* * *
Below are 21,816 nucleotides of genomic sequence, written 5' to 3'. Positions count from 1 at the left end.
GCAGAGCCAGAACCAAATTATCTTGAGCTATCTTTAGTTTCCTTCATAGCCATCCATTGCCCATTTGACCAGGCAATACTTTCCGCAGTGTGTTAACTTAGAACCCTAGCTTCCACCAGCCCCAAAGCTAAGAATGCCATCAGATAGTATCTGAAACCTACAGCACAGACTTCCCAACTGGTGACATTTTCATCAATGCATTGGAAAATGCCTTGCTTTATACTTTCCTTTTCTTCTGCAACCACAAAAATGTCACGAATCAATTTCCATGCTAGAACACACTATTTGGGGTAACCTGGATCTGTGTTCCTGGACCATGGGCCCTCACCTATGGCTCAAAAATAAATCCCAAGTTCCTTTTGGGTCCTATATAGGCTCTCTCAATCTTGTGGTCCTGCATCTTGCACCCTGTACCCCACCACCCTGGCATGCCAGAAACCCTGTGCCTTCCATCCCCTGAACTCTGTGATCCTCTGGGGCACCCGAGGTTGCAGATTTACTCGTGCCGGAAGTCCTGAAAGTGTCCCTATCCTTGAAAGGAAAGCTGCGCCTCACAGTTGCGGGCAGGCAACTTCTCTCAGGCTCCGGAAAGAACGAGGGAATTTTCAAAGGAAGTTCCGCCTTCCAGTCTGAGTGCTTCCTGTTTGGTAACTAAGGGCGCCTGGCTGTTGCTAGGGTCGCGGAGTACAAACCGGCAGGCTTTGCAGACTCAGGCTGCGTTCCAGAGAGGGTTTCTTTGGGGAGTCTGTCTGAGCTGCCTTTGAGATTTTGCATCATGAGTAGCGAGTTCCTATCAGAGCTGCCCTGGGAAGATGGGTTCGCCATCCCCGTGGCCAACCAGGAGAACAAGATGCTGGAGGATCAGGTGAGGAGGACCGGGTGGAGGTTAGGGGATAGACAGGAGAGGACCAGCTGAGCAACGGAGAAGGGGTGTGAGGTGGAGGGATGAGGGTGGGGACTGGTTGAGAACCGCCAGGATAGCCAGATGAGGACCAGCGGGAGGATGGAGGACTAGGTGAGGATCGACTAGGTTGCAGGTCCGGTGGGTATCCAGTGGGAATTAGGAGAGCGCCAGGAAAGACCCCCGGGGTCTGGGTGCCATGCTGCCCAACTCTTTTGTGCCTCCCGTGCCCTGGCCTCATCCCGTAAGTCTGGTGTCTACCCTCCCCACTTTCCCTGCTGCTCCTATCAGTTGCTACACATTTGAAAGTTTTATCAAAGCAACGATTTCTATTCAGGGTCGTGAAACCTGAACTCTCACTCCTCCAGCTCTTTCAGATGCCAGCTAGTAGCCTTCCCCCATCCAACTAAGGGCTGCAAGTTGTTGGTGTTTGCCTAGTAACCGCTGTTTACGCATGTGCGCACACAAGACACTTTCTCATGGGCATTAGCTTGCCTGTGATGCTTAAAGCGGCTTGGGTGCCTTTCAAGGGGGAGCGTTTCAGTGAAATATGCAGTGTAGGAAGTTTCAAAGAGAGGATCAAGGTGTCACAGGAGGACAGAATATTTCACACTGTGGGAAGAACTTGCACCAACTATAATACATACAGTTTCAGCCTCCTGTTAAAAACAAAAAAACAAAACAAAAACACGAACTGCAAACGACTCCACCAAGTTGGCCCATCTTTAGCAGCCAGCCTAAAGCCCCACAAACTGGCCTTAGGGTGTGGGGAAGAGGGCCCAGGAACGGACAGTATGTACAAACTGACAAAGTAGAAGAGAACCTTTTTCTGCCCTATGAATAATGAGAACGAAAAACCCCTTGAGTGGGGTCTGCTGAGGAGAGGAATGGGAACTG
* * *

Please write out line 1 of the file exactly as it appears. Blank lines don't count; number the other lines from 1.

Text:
Below are 21,816 nucleotides of genomic sequence, written 5' to 3'. Positions count from 1 at the left end.